I love photography and how a picture can create an instant connection or feeling. One simple image can carry you thousands of miles away to places you’ve never seen or imagined or across the street to the neighbor’s house. It can lift you up, making you smile or laugh, or rip out your heart, bringing on a rush of sadness and tears — all with the flip of a switch or a snap of the fingers.
While I love great photography, I’m not a great photographer myself. I can see wonderful, bright, colorful images in my head, but I’ve never been able to replicate them completely as I would like into my camera and onto the web or printed page. I understand the importance of terms like aperture, exposure, and shutter speed to list a few, but it’s still all very foreign to me.
I suspect a small part of me loves photography so much because I’m envious of how long it takes great writing to create the same feeling. Writing has to build up. You need to catch the reader’s attention right from the start, pulling them away from their smartphone or everything around them and into your piece. It doesn’t end there. You need to keep the reader following the story, nugget by nugget, to the climax. You run the risk of boring or losing the reader at any point in time.
One wrong move here or there and they’re gone. One false word choice . . . phewf, and they’re gone, moving onto a thousand different distractions. You need to find the right balance. You can’t be too simple or too flowery with the language, too vague or detailed. And God forbid, you have a grammar mistake, you’ll lose them forever.
As someone reads your work, you can try to read their face, but you may never get the reaction you’re looking for from the reader. With a photograph, you get your answer right away. Yes, it worked, they’re smiling, or no, they moved onto another picture. Yes or no, there’s very little in between, you get your reaction instantly.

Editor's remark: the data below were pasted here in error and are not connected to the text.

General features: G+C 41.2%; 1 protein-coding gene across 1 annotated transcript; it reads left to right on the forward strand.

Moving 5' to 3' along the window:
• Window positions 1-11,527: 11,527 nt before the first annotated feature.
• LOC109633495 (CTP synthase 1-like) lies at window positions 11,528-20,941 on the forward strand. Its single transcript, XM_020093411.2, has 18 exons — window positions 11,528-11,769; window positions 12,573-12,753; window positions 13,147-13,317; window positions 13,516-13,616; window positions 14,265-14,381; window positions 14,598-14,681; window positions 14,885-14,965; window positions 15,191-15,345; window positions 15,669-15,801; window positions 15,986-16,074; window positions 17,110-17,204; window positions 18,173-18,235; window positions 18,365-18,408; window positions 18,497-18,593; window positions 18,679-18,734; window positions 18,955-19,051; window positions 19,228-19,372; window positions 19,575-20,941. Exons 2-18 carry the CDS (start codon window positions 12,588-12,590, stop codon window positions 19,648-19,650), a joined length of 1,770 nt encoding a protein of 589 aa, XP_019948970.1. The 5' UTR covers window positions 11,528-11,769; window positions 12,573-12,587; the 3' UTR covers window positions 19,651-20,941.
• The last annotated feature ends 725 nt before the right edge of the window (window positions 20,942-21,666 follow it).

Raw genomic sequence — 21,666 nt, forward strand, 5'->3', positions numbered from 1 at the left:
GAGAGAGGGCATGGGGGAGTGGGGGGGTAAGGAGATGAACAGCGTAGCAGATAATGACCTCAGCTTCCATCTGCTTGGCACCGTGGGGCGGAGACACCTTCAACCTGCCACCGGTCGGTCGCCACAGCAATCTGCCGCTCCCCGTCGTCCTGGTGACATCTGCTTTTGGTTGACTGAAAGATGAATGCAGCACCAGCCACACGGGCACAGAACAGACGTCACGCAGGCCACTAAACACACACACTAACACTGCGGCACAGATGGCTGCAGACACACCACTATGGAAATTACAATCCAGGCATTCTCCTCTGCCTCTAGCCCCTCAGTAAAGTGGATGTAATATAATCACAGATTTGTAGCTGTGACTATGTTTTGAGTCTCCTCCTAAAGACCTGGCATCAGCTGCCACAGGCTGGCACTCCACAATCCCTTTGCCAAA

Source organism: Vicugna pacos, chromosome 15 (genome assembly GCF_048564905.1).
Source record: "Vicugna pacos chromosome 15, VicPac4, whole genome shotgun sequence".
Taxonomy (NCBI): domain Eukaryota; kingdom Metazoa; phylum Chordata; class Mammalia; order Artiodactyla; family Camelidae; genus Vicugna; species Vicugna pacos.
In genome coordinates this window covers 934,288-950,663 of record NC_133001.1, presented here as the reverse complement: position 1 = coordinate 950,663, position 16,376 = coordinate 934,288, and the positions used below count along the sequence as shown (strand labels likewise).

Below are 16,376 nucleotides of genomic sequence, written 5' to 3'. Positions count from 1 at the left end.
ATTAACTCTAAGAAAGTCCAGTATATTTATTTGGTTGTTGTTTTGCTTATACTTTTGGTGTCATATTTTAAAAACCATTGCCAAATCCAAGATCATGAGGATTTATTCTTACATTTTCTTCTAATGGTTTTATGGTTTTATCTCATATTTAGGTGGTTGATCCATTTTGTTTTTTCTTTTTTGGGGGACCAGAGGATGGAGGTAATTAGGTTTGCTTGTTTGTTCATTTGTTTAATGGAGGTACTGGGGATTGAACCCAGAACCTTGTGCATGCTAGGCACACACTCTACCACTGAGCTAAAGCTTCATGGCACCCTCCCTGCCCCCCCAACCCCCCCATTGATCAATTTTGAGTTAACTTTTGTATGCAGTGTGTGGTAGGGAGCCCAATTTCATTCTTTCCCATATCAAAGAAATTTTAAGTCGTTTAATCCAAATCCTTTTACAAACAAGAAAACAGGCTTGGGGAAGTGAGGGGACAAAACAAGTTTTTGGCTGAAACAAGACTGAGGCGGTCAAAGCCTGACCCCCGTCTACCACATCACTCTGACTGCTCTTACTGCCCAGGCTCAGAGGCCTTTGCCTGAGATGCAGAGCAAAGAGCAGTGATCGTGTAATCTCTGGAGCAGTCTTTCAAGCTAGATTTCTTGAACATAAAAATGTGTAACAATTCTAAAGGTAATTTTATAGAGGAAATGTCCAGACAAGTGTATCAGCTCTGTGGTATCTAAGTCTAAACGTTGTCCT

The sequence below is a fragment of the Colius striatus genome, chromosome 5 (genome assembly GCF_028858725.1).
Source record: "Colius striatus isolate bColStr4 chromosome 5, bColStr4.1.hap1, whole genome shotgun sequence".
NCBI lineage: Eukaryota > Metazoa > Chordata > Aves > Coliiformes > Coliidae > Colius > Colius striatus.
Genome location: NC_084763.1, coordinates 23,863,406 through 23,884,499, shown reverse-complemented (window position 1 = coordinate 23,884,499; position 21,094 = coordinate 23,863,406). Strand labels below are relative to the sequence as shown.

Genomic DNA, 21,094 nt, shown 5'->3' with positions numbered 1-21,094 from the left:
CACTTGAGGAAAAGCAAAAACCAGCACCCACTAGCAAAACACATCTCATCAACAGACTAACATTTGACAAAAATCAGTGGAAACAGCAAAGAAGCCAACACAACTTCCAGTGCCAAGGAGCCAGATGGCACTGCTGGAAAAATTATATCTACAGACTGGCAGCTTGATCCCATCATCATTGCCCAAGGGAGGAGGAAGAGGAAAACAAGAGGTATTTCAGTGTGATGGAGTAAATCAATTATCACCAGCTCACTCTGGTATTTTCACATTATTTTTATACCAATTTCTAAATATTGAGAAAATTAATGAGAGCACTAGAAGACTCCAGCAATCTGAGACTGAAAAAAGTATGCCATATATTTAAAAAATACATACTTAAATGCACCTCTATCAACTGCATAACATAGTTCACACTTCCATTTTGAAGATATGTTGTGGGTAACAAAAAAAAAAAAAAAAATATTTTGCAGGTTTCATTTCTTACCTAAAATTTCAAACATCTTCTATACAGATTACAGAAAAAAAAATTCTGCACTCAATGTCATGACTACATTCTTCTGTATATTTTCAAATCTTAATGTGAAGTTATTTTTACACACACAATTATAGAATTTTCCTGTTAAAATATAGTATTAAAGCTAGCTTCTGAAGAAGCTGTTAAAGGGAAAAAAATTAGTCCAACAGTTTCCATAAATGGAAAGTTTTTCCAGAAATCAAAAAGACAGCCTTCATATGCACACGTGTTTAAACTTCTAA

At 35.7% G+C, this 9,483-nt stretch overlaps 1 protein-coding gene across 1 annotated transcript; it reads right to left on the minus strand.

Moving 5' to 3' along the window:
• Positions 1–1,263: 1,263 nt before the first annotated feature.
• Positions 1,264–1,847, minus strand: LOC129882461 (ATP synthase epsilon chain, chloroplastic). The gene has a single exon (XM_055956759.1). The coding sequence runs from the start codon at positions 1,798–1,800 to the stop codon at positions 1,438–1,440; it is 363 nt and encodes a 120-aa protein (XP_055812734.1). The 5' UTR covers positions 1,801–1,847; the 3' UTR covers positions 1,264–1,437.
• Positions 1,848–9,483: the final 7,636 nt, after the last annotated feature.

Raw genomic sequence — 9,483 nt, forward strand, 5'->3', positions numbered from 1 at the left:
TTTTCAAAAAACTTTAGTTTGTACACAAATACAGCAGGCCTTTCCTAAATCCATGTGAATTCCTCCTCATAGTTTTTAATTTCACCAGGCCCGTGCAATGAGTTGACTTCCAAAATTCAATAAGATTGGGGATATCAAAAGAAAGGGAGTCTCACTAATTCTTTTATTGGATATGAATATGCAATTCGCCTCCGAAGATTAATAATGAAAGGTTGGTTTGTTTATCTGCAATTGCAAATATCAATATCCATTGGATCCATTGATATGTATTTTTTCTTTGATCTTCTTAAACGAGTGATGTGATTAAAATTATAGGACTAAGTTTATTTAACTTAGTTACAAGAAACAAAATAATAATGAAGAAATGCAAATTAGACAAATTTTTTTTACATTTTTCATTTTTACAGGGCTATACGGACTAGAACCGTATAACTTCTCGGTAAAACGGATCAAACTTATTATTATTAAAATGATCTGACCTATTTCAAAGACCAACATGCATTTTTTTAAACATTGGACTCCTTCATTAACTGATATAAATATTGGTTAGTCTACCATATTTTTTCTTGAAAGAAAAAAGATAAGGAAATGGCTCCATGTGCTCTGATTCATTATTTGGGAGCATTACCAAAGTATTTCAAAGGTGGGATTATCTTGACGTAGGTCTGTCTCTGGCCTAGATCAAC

While I love the immediacy and the end result of photography, I suspect I would be a horrible professional photographer. I came across a site recently that posted wedding photographer’s most memorable pictures. I think these are pure magic: a bride-to-be getting ready for her big day by reading a letter from her deceased mother who wrote to her years earlier; another bride reading a letter from her sobbing father in the back of a limousine; a simple photo of a groom kissing his elderly grandmother. These photos tell a thousand stories and leave the viewer wanting more.
My gut tells me that the couples never expected the pictures they got back in return. The photographer though looked through his or her lens and saw another altogether different image: raw emotion bubbling to the surface. The photographers came back with a story that needed to be told.
And that’s what I love about photography.